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Getting titles wrong: what you can learn from our mistake

Posted by: , Posted on: - Categories: Best practice, How we work

Getting the title of your content right is vital. When you get it right, users can find it and use it. When you get it wrong, it can really cause problems.

Here's an example of where we got it wrong, what we've done to fix it, and what we'll do in future to avoid it.

Making changes to a vehicle

When you make some changes to a vehicle (eg changing the type of fuel it uses), it affects how much vehicle tax you have to pay.

This process used to be known as 'exchanging your tax disc'. There was a piece of content on GOV.UK called 'Exchange your tax disc' to help users do it.

'Exchange a tax disc' on GOV.UK in 2014
'Exchange a tax disc' on GOV.UK in 2014.

The tax disc has gone

The tax disc was scrapped in October 2014. We didn't know much about how users would now refer to this process.

The content was renamed to 'Change your vehicle tax' to try and reflect the fact that you were no longer exchanging a tax disc.

And that's when things started to go wrong.

Change what about your vehicle tax?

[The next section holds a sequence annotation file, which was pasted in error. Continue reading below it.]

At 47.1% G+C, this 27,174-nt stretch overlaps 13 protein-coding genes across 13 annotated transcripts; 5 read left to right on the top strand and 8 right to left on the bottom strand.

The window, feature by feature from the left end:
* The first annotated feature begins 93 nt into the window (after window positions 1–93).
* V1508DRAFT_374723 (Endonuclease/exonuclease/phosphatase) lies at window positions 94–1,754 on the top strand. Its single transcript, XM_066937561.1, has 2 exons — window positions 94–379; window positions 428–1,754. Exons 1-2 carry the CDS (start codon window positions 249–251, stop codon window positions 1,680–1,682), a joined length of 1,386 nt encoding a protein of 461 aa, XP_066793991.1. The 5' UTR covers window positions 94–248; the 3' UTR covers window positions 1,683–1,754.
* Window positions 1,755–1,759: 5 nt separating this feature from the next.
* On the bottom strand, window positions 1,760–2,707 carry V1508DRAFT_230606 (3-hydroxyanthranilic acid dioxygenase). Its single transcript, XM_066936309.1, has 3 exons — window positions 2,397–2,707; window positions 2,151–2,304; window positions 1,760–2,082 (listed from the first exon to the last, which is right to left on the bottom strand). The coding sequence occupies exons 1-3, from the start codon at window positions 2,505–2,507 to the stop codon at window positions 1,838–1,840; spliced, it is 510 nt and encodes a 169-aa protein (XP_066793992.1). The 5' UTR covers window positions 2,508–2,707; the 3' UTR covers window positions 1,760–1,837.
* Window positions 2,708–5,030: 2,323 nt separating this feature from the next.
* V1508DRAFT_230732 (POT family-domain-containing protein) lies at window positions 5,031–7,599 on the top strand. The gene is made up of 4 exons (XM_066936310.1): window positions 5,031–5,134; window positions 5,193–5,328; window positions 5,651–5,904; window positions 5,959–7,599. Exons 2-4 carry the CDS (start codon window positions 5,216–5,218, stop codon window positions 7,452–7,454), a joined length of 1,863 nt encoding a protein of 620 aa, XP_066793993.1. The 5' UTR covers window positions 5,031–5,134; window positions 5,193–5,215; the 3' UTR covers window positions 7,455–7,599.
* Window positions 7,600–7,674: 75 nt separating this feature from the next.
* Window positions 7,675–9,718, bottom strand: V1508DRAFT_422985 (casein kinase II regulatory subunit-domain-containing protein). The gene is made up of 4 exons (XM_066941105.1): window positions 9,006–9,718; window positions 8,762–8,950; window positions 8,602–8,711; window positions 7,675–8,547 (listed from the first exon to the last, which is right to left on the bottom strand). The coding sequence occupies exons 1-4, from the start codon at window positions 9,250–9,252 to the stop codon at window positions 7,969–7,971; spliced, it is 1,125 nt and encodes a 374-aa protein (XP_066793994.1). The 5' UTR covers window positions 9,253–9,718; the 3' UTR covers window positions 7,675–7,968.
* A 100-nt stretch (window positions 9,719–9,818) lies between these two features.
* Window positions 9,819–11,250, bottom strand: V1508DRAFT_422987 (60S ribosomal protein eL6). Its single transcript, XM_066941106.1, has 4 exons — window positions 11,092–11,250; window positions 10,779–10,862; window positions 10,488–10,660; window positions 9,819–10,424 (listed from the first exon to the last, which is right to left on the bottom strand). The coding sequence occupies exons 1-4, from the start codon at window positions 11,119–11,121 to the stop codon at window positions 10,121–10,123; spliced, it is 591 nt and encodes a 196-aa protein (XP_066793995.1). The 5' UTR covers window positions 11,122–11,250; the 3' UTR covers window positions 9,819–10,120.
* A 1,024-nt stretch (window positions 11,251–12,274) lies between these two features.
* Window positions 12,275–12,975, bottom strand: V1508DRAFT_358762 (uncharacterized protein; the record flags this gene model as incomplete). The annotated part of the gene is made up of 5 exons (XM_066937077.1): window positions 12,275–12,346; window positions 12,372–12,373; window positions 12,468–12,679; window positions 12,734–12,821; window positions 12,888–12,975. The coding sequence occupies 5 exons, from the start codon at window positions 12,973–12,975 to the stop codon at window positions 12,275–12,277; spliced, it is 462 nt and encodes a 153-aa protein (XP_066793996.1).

With a title like 'Change your vehicle tax', you'd be quite right to ask what you're changing about it. How much you pay? How you pay it? Changing it from one vehicle to another?

No. It's still about changing the tax class it falls into.

With a misleading title, the page started getting up to 10 times as many views as it had previously. Users were left frustrated as they were expecting the content to be something else.

With just a few changes of words, up to 3,000 users a day were viewing content that wasn't what they needed.

Page views of the 'Change your vehicle tax' page from 1 January 2014 to 29 March 2016
Daily page views of the 'Change your vehicle tax' page from 1 January 2014 to 29 March 2016. The jump in views starts on 1 October 2014 - when the tax disc was scrapped.

We've fixed it

We've made improvements. The guide is now called 'Change your vehicle's tax class', and we've rewritten it to make it clearer.

The content also has related links to take users to the right place if they still land in the wrong place.

We've learnt from it

When we do anything like this again, we'll keep a much closer eye on the analytics to make sure we've not sent people to the wrong place.

We'll also look at user feedback much more regularly to spot early warning signs.

Most importantly, we'll test titles to find out what people would expect to find there - even if it's just asking colleagues who aren't familiar with the content.

And you can learn from it

We're sharing this because we want other people to be able to learn from it.

So take a look at your content titles and user feedback to see if users are getting what they expect. Test out titles with users, and don't forget to use tools like Google Trends to find out what users are searching for.

And finally, brush up on the GOV.UK guidance for writing titles and summaries if you haven't had a look for a while.

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